Author(s): Kristy Rawson
My dissertation, A Trans-American Dream: Lupe Vélez and the Performance of Transculturation, documents the career, persona, and cultural memory of the Mexican
actress, Lupe Vélez (1910-1944). My research draws on archives of news, fan, and
film industry discourses produced in the North Americas between 1925 and 1999:
discourses from Mexico, Mexican American Los Angeles, and the Anglo-hegemonic
United States. Thus my analyses extend beyond textual readings of Lupe Vélez films
and screen representations, offering a comprehensive, synthetic understanding of
Vélez’s quintessentially transnational “star text” (Richard Dyer, 1979). A Trans-American Dream shows how Vélez came to signify, within cinematic and public discourse, the Mexican/U.S. “contact zone” (Mary Louis Pratt, 1992). I explore Vélez’s work chronologically, documenting each phase of her career(s) in North America: her celebrity within Mexican popular theater, her stardom in Hollywood silent cinema, her transition to talking pictures, her work on the Broadway stage, her transition to Hollywood B-class comedies, her two Mexican films, her death, and the posthumous appropriation of her story represented in popular discourse and in queer underground film.
My study centers on the notion of performance as both a central quality of Vélez’s professional craft and a concept through which to understand the industrial strategies underlying her representations. Vélez’s varied personae amount to, I argue, a set of industry performances of transculturation. I employ the term transculturation (Fernando Ortiz, 1940), with an emphasis on its double valence, recognizing the distinct operations of her national (Mexican mestiza) and her transnational (Mexican American) instantiations of transculturation. Vélez was deployed––and she deployed herself––on the front lines of multiple discursive battlefields. She came to signify contestations of race, class, ethnicity, gender, and marriage. She fought for her cultural inclusion within industries that mobilized her precisely to publicly “include her out.” Thus in her wake lies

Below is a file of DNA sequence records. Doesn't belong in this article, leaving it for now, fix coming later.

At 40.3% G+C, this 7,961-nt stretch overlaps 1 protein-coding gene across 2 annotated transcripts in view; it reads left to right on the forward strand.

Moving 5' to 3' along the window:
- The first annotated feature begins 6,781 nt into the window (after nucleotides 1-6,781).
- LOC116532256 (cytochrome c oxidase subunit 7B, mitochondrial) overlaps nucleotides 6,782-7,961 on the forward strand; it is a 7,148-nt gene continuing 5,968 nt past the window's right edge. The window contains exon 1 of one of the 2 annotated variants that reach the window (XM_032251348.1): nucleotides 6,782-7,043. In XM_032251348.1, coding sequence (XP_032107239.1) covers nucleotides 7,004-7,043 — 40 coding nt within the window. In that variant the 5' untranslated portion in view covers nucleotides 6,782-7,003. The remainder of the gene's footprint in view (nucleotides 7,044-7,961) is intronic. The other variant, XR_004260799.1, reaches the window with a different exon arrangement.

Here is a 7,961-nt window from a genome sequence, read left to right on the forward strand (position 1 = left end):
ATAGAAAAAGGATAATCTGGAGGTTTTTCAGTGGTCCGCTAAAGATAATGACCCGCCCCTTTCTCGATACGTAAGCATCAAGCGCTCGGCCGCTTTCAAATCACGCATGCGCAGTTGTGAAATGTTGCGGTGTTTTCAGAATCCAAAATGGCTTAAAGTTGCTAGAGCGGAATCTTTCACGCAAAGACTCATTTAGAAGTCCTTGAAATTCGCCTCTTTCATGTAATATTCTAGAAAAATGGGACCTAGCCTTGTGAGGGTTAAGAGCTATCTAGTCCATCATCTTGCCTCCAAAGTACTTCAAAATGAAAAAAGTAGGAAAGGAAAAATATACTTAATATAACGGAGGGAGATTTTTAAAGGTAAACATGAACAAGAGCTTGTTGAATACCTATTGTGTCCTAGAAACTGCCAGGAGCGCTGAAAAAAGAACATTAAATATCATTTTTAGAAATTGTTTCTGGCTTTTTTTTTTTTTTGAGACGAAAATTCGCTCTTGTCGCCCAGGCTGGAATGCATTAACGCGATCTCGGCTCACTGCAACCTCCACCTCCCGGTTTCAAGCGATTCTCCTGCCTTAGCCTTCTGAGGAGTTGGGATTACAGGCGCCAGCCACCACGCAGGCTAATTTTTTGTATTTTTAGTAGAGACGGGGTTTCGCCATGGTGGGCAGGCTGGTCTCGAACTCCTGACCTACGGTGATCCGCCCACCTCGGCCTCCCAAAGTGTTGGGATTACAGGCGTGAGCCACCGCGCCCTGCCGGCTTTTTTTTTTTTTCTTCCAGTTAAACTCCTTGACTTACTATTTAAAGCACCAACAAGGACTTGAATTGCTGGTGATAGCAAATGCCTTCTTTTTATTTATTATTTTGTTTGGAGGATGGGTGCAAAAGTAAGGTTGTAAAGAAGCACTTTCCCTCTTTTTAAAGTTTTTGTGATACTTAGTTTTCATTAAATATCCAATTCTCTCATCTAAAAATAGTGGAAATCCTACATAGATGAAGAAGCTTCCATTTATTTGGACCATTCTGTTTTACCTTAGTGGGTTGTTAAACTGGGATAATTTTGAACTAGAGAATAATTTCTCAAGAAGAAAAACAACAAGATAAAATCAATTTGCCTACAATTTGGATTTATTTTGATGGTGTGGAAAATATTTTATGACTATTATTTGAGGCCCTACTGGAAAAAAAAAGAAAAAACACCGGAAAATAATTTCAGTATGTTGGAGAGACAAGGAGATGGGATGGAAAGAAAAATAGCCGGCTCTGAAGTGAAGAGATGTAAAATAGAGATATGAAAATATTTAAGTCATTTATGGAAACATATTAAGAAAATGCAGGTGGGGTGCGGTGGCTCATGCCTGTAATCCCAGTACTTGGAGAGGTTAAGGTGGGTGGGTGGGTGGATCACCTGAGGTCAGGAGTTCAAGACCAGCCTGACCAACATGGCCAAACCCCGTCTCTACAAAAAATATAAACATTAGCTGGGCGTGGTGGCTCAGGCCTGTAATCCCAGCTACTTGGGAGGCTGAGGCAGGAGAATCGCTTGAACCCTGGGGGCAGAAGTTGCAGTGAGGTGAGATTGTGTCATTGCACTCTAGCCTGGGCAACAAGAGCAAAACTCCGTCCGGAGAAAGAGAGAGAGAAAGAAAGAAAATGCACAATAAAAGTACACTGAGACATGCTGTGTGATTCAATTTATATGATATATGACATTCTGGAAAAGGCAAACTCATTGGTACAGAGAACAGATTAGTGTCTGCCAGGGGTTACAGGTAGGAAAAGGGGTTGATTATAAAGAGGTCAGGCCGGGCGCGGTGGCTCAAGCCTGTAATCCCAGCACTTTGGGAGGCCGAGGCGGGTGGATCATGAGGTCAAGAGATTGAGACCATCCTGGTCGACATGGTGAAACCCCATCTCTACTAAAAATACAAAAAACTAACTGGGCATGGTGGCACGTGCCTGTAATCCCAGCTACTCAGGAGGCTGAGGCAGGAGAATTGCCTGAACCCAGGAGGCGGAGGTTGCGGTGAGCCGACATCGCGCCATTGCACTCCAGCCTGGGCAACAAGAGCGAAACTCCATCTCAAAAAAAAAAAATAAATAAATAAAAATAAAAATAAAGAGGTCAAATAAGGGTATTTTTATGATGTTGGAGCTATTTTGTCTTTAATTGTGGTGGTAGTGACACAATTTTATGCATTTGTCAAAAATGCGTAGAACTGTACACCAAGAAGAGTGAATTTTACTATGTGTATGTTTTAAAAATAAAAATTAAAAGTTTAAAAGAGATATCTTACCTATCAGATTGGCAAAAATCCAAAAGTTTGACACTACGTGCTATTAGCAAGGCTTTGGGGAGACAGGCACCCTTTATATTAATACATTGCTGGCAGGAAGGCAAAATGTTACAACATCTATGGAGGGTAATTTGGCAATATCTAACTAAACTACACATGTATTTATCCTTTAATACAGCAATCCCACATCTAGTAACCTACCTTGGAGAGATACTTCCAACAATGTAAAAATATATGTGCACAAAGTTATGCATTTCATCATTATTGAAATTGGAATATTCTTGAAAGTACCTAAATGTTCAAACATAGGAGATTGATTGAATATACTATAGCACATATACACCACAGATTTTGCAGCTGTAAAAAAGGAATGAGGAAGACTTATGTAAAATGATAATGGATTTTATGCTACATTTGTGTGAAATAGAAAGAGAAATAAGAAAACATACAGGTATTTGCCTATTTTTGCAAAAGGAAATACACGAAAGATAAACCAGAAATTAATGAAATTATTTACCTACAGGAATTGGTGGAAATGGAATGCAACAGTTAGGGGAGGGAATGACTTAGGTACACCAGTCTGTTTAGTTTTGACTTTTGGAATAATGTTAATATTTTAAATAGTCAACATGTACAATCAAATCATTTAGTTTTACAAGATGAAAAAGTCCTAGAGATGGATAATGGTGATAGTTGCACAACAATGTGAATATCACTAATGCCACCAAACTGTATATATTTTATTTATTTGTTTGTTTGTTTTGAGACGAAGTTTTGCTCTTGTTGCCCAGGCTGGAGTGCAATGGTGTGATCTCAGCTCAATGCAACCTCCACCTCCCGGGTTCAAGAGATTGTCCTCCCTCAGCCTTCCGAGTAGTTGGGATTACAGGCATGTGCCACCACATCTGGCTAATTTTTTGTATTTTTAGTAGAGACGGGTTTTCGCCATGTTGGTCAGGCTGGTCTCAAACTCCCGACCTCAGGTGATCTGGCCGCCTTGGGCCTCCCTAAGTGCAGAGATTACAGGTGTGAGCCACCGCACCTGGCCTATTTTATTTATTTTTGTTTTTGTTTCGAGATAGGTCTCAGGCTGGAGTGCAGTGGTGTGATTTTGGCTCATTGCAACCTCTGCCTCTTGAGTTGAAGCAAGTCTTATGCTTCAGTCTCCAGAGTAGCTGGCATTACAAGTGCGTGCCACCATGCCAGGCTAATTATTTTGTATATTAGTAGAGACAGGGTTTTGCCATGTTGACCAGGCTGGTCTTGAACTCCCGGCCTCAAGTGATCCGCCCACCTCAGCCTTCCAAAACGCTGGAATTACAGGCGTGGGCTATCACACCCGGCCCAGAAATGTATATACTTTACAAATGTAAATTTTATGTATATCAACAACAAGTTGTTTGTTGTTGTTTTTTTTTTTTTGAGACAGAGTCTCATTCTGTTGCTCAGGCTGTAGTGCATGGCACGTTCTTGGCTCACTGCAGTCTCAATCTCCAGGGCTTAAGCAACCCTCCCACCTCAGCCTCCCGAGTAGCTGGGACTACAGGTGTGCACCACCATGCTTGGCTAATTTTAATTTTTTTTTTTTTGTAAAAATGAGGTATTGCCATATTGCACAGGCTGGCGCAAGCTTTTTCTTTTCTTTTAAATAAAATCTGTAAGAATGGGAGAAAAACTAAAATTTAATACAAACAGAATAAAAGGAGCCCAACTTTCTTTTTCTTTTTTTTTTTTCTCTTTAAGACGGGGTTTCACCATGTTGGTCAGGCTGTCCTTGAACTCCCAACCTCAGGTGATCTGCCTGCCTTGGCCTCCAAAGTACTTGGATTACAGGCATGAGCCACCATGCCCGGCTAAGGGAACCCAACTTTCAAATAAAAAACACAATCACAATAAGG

the opportunity to reconsider Hollywood’s historical function as mass-cultural mediator.
My project moves beyond the reductive “Spitfire” characterization––a trope invented for Lupe Vélez in order to define and contain the U.S. Latina image––to reveal Vélez as emblematic of a more profound phenomenon: the creative adaptability that defines her as a truly transcultural agent. This study of Lupe Vélez, a “minor” (and “minority”) star, joins those that seek to broaden the practice of star scholarship by trans-valuing the terms by which we assess individual public prominence.
Year of Publication: 2012
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